To many, the 570GT will appear simply as a subtle new variant of the 570S, the machine we’ve named as one of our favourite cars on sale.
Rear bodywork aside, it looks almost identical and has exactly the same engine and gearbox. Even inside, the cabin is altered in detail only.
And yet time spent in the car at its international launch in Tenerife suggested that the car was more changed in character than its on-paper headlines would ever suggest.
Indeed, you could call this the bravest product yet to be built by the new-era McLaren.
Why? Simply because all the others – from the original 12C to the P1 hypercar – have been pure supercars and therefore precisely the kind of cars you’d expect a company bearing the McLaren name to make.
The 570GT is the first to spear off in another direction, one in which McLaren has yet to travel. This is a softer, quieter and more practical McLaren – hardly core brand values for the marque, you'll agree.
It’s true that the company has left major mechanical components unchanged but the devil, as ever, is in the detail.
Relative to a 570S, it comes with springs softened by 15 percent at the front and by 10 percent behind. The sticky standard Pirelli Corsa tyres of the 570S have been replaced by better-riding, quieter P-Zeros.
The steering is two percent slower, too. The side-hinged rear hatch offers genuinely useful additional luggage space and the car’s body has been stuffed with sound-deadening material. Inside, you’ll find a glovebox, a central storage bin and even a cupholder.
So the only question remaining is how it stacks up against the rather sterner test of British public roads.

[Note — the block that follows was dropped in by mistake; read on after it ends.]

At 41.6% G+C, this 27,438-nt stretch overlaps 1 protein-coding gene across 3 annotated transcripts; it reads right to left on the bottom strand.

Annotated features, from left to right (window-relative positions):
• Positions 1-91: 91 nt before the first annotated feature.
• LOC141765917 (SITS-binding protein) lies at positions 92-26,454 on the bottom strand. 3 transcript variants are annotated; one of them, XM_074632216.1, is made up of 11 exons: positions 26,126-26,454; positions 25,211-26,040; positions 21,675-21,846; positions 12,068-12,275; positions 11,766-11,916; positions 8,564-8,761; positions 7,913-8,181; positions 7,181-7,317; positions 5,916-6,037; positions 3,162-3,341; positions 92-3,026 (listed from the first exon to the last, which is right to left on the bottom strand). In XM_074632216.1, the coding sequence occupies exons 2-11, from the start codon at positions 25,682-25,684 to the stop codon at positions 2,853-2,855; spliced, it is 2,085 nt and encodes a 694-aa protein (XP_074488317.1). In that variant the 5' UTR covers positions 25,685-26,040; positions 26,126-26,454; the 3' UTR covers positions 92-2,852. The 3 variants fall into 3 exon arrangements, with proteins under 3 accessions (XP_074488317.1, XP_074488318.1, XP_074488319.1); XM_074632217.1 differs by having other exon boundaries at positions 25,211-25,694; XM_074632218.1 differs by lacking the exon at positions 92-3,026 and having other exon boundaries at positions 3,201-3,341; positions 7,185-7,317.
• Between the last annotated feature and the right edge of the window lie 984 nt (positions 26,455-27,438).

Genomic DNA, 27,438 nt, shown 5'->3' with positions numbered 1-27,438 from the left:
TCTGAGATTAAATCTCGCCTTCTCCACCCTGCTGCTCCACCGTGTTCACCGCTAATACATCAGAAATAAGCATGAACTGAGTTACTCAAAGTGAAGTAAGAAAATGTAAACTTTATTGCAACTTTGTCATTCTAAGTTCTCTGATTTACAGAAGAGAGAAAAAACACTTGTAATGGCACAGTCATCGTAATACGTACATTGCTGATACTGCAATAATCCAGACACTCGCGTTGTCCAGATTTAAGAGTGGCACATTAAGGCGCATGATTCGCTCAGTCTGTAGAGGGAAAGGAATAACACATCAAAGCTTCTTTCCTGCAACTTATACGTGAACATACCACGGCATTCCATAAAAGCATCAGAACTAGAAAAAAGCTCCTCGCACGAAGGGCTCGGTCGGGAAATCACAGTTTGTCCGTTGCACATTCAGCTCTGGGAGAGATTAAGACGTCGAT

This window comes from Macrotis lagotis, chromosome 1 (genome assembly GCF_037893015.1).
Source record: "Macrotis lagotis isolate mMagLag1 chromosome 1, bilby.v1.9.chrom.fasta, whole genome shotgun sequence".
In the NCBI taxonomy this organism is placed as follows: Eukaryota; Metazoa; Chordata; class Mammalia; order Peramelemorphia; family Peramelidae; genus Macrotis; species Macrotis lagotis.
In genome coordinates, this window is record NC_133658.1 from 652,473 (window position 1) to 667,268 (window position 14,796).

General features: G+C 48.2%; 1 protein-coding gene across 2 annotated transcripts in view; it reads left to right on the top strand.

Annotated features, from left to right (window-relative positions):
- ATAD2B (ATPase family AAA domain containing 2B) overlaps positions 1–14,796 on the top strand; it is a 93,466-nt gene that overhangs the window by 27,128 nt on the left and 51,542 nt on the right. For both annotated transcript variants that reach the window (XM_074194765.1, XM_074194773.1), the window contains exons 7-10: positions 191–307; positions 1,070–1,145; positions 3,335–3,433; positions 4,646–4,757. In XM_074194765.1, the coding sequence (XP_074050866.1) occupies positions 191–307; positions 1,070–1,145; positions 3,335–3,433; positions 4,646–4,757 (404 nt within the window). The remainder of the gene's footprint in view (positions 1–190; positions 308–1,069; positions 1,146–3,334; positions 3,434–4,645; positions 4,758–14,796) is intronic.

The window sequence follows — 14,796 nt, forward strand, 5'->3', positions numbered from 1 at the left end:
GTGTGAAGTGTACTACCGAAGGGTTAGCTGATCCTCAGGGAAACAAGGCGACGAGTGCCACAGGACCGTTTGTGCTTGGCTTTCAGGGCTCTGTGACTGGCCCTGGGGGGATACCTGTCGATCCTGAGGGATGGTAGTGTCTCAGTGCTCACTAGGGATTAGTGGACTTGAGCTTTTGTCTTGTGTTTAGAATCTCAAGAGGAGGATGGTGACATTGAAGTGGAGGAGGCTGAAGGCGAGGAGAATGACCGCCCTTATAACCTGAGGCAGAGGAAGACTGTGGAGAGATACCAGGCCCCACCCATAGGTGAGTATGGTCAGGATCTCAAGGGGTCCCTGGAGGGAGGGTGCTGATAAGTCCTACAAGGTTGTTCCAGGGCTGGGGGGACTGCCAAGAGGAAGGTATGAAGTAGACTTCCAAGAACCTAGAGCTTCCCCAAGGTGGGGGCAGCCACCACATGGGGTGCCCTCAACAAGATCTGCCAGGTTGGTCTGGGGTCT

Taking the McLaren 570GT out on the British A-roads
If you’d never driven a 570S and just jumped in the GT, your jaw would fall so far that you’d have to go rummaging around in the footwell to find it. The new body and sound deadening have increased weight by 37kg, but if you can feel that in a 562bhp car, you have a backside that belongs in a laboratory.
The car is absurdly quick and, unlike most turbocharged machines, builds its power as the revs build. There’s plenty of mid-range torque, but if you want to access the really nutty stuff, you’ll need to head north of 6000rpm, which is exactly as it should be.
And the chassis is superb. It may no longer wear track day tyres, but grip remains so prodigious that only a lunatic would unstick it on a dry public road.
Yet when you have finished having fun on the UK’s back roads, the 570GT performs its newly appointed grand touring role with confidence, if not quite with total conviction. The car rides well, although it’s never as eerily smooth as a 650S with its active suspension, and it is more than acceptably quiet on a long run. The additional luggage space is welcome, too, even though McLarens have always been surprisingly generous in this regard.
There is just one drawback: it’s not as good to drive as a 570S. The differences are small and to be expected from a heavier, softer car with a broader brief, but they are significant.
Drive it hard and you'll notice that the body has slightly more vertical movement and the steering is fractionally less incisive than you’ll find in a 570S. Indeed, I’d argue that what it loses in primary ride control actually outstrips what it gains in secondary bump absorption and that, counter-intuitively, it’s actually the 570S that has the fractionally better ride quality.
If you like the looks – and the consensus seems to be that the GT improves on the already gorgeous 570S – and would use it more for holidays than track work, then of course. The additional storage space is genuinely useful and the lower levels of cabin noise will be welcome on a long run.
But we have to say we think the car would be improved further still if fitted with 570S suspension and steering. It should be easy to engineer and could simply be a tick in an options box.
In theory, at least, that should provide the best of two already deliciously enticing worlds. It could be called the 570GTS...